Sunday is the day I’ve most been looking forward to at AFI Fest 2019 Presented by Audi, because I know that Terrance Malick is capable of creating amazingly spiritual films. Would he justify my anticipation?
But first I saw Ivana the Terrible, an autobiographical film by Serbian director Ivana Mladinović. Mladinović gathered family members, friends, even former lovers to portray semi-fictionalized versions of themselves as she delves into her own personality. She has returned home to Kladovo, a city on the Danube across from Romania. She is the most famous person from the city because of her acting career. They want her to be involved in the annual Serbia/Romania Friendship Festival. While there she argues with family members, gets involved with a younger man, and generally leaves chaos in her wake. But about midpoint in the film, she and friends go to an archaeology museum and see a film about a discovery of a community several thousand years old. That serves as a hint for us to see that this film is her own personal archaeological dig into her own psyche.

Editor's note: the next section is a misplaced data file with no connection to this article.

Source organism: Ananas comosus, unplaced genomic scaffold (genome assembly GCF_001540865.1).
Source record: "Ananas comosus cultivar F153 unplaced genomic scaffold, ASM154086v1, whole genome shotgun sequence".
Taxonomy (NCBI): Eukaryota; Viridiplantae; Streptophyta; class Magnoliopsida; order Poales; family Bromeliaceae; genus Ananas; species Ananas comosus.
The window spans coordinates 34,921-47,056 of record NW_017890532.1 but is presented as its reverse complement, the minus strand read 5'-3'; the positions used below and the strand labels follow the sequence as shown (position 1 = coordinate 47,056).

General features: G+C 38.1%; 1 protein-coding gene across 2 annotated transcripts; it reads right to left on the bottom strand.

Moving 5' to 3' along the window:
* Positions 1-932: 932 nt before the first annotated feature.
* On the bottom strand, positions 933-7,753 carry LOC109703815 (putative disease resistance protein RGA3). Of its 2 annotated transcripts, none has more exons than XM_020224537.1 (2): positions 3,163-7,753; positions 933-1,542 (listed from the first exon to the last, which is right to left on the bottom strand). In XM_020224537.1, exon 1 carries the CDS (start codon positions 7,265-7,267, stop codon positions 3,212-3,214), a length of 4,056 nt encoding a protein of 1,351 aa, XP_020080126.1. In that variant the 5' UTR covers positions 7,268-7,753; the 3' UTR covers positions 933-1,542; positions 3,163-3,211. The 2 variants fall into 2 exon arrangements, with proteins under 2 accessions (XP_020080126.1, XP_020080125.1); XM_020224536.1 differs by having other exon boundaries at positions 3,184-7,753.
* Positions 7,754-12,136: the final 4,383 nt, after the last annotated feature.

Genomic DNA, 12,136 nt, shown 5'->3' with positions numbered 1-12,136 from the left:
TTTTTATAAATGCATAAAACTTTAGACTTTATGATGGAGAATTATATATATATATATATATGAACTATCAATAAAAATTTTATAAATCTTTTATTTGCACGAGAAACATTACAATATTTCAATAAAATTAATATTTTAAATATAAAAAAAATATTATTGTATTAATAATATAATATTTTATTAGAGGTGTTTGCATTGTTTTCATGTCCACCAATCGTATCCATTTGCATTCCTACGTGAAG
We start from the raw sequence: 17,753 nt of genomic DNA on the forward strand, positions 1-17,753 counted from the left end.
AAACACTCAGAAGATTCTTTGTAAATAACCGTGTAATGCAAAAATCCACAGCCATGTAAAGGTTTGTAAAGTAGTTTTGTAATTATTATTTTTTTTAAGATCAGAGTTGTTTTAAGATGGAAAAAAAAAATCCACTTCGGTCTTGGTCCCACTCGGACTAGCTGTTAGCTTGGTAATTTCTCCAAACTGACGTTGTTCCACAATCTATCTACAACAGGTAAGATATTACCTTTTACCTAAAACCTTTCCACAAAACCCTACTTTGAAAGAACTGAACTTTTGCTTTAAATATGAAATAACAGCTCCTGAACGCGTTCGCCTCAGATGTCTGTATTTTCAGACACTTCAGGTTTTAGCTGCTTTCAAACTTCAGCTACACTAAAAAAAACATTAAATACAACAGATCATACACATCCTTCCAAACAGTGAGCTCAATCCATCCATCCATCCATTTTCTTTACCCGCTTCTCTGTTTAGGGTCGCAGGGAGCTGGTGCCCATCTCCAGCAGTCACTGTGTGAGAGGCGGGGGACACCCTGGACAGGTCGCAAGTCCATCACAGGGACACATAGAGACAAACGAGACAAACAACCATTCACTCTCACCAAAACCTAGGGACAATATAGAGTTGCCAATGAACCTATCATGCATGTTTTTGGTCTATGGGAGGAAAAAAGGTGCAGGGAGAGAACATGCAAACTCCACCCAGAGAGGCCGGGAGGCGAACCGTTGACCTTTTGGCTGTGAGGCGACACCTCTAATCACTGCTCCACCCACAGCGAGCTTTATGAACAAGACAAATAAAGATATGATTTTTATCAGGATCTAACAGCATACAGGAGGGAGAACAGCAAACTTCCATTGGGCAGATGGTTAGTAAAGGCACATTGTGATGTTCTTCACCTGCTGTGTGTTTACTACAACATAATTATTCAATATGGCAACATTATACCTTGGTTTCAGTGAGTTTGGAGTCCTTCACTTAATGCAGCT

In A Hidden Life, Terrance Malick tells the real-life story of Franz Jägerstätter, an Austrian, who during World War II refused to take an oath of allegiance to Adolph Hitler. When Franz (August Diehl) is called up for military service, he refuses to take the required oath of allegiance to Hitler, who he believes is the antichrist. He is known in his home village as an opponent to Nazism. The story progresses slowly (it takes 3 hours), but constantly through scenes that we don’t need to hear or understand what is being said, and through deep conversations, and later letters between Franz and his wife Franziska. As he is in jail his family must survive on their farm, even as the community has ostracized them. Malick makes films that are often more poetry than prose. He relies more on visuals to give us the story and the emotional content than he does on words. A Hidden Life is both poetic and admirable storytelling about an inspirational hero (who has been beatified by the Catholic Church). As always in Malick films, this is absolutely gorgeous. Also, as always, there is a deeply spiritual level to the story. Both Franz and Franziska have deep faith in God throughout the trials they face. They also have a great love for one another. Was it up to my expectations? A Hidden Life is the best film I’ve seen this year. It opens in theaters next month. I’ll have much more to say then.